Right now, most of the attention is on Libya where Muammar Gaddafi (or Gadhafi, or Mallomar Godzilla, however you want to spell his name) is waging war on his own people, trying to turn back the tide of political reform. Continue reading

Wikileaks on Libya, Tunis and Egypt | 


The Telegraph published a worrisome article today about Libya, based on its interpretation of a Wikileaks diplomatic cable. Unlike in Tunisia and Egypt, the cable says, Libya’s popular revolt may be fueled by extremist Islamic elements.

Former jihadi fighters who underwent “religious and ideological training” in Afghanistan, Lebanon and the West Bank in the 1980s have returned to eastern towns in Libya such as Benghazi and Derna to propagate their Islamist beliefs, the cables warn

Of course, this was much the same rumor that accompanied the revolution in Egypt — with the media focused on the Muslim Brotherhood — which so far appears to have been not the case.

Still, it’s worth remembering that the Arab revolt’s launch in Tunisia may have been prompted in part by Wikileaks making public the excesses and corruption of the former regime of President Ben Ali.

Here’s a somewhat amusing 2009 cable from the US Embassy in Tripoli about Gaddafi’s children getting in trouble overseas and fighting among themselves for power.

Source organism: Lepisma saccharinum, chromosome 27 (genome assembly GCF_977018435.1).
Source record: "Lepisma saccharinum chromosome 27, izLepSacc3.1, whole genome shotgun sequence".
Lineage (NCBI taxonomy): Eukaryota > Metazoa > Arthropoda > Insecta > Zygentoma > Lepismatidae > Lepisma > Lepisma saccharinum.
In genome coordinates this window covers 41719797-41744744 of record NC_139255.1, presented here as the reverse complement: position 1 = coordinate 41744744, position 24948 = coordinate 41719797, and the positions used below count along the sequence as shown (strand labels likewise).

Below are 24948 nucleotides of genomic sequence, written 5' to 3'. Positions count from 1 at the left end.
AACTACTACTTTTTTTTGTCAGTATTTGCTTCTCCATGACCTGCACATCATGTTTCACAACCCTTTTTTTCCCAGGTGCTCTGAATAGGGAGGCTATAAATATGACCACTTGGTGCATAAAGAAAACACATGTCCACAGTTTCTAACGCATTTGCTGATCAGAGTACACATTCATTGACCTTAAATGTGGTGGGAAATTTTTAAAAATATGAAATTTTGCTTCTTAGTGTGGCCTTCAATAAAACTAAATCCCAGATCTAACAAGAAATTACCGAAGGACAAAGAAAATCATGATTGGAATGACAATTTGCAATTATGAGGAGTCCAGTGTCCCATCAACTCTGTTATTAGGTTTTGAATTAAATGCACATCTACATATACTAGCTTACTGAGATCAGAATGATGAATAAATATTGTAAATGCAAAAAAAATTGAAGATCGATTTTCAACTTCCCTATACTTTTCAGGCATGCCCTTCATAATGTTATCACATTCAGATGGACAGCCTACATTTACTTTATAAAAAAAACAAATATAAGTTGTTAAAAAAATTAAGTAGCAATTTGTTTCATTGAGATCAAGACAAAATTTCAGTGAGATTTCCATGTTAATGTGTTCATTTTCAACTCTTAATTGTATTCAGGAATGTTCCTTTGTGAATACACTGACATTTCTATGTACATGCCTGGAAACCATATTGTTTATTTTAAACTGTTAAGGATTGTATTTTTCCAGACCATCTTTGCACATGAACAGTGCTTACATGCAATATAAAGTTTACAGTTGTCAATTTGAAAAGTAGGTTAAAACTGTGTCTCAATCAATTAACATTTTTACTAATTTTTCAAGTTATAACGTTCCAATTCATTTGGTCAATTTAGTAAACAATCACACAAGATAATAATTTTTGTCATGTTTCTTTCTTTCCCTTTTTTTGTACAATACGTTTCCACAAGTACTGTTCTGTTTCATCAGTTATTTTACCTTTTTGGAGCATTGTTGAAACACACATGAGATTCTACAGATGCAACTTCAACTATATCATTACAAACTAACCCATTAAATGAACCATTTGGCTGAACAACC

Here’s a less amusing, perhaps revealing, 2008 cable from the US Embassy in Cairo that describes the Egyptian military as having great economic and social influence but also in decline.

Diplomat Matthew Tueller writes of the military’s “decline” in terms of its influence within the Mubarak power structure. What Tueller could not have predicted, of course, is that the military’s declining influence among the power elite may have been what contributed to the military’s identification with the popular revolt:

Recently, academics and civilian analysts painted a portrait of an Egyptian military in intellectual and social decline, whose officers have largely fallen out of society’s elite ranks….

Contacts agree that presidential son Gamal Mubarak’s power base is centered in the business community, not with the military. XXXXXXXXXXXX said officers told him recently that the military does not support Gamal and if Mubarak died in office, the military would seize power rather than allow Gamal to succeed his father.

Davos elite no longer consider Gaddafi’s son a model young leader. | 

Al Jazeera

At first glance, I thought this must be a spoof from Jon Stewart’s Daily Show or The Onion.

But no, it appears to be a real press release from the World Economic Forum’s “Young Global Leaders” program.

After the son of the Libyan dictator threatened “rivers of blood” if the popular protests continued, the WEF announced “Saif Al Gaddafi suspended from the Forum of Young Global Leaders.”

That’ll teach him! Continue reading